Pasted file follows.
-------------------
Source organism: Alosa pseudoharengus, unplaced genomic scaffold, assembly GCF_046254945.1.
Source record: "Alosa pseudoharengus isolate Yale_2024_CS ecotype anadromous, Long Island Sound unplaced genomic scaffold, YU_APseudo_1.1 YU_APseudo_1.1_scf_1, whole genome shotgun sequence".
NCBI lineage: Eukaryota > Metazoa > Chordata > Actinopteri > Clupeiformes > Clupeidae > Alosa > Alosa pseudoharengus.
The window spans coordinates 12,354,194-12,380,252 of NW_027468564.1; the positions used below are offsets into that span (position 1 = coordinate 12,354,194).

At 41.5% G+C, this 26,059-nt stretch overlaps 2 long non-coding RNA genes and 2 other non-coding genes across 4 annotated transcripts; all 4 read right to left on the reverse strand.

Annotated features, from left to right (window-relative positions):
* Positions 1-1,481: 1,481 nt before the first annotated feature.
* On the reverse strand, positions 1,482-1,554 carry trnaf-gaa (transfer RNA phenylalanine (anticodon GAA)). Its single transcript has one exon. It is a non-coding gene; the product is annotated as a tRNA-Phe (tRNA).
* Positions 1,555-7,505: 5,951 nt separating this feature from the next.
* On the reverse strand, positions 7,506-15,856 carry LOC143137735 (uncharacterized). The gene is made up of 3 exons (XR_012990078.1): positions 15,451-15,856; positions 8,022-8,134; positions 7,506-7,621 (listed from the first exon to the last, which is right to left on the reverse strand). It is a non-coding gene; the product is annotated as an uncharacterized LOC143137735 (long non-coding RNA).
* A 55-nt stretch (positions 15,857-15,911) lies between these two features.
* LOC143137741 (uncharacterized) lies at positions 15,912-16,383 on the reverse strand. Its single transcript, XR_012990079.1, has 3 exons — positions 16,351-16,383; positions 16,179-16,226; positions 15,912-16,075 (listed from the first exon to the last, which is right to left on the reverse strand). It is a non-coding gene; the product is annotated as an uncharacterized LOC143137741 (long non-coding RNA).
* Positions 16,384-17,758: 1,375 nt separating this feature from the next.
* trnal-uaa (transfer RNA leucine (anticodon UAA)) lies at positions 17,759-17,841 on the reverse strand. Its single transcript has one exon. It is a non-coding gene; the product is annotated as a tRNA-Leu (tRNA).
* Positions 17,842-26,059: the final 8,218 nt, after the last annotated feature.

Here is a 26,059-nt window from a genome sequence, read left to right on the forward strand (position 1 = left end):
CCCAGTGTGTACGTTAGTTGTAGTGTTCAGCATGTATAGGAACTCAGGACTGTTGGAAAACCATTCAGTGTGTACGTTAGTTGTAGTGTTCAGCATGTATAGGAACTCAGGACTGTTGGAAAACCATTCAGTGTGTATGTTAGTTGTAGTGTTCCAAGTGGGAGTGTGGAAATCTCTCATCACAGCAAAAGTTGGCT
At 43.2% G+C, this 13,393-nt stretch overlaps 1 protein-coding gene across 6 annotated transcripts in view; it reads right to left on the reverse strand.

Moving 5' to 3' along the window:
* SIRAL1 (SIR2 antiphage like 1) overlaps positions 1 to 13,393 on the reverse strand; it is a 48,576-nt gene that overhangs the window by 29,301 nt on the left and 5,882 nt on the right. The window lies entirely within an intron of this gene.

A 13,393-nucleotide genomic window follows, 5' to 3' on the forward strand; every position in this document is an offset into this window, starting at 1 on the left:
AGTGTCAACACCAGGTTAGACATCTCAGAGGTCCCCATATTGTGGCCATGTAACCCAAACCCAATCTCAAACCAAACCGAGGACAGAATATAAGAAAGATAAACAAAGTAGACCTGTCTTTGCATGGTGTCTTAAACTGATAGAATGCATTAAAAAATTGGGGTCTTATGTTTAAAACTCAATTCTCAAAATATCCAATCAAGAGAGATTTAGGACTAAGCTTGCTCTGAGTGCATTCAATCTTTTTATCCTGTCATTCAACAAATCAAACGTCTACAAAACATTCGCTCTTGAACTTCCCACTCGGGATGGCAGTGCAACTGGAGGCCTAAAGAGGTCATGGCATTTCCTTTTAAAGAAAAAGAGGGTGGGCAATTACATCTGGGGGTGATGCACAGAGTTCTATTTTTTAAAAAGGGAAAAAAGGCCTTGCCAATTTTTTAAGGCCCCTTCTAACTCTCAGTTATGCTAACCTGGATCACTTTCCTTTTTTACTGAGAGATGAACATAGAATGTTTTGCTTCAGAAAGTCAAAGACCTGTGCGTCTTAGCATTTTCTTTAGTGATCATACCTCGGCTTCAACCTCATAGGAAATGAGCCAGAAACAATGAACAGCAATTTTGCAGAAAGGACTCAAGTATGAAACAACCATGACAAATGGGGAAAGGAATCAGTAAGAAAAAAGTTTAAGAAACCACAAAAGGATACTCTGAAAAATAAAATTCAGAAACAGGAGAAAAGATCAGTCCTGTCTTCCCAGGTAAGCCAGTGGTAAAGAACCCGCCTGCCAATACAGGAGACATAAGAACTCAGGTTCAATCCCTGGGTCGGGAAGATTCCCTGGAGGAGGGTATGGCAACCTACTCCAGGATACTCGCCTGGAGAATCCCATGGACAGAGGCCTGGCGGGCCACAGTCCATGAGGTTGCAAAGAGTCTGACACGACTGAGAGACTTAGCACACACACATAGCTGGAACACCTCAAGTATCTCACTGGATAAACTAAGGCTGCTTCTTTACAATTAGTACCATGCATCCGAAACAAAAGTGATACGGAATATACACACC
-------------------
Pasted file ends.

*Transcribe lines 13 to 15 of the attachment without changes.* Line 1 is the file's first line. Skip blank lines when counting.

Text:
* Positions 16,384-17,758: 1,375 nt separating this feature from the next.
* trnal-uaa (transfer RNA leucine (anticodon UAA)) lies at positions 17,759-17,841 on the reverse strand. Its single transcript has one exon. It is a non-coding gene; the product is annotated as a tRNA-Leu (tRNA).
* Positions 17,842-26,059: the final 8,218 nt, after the last annotated feature.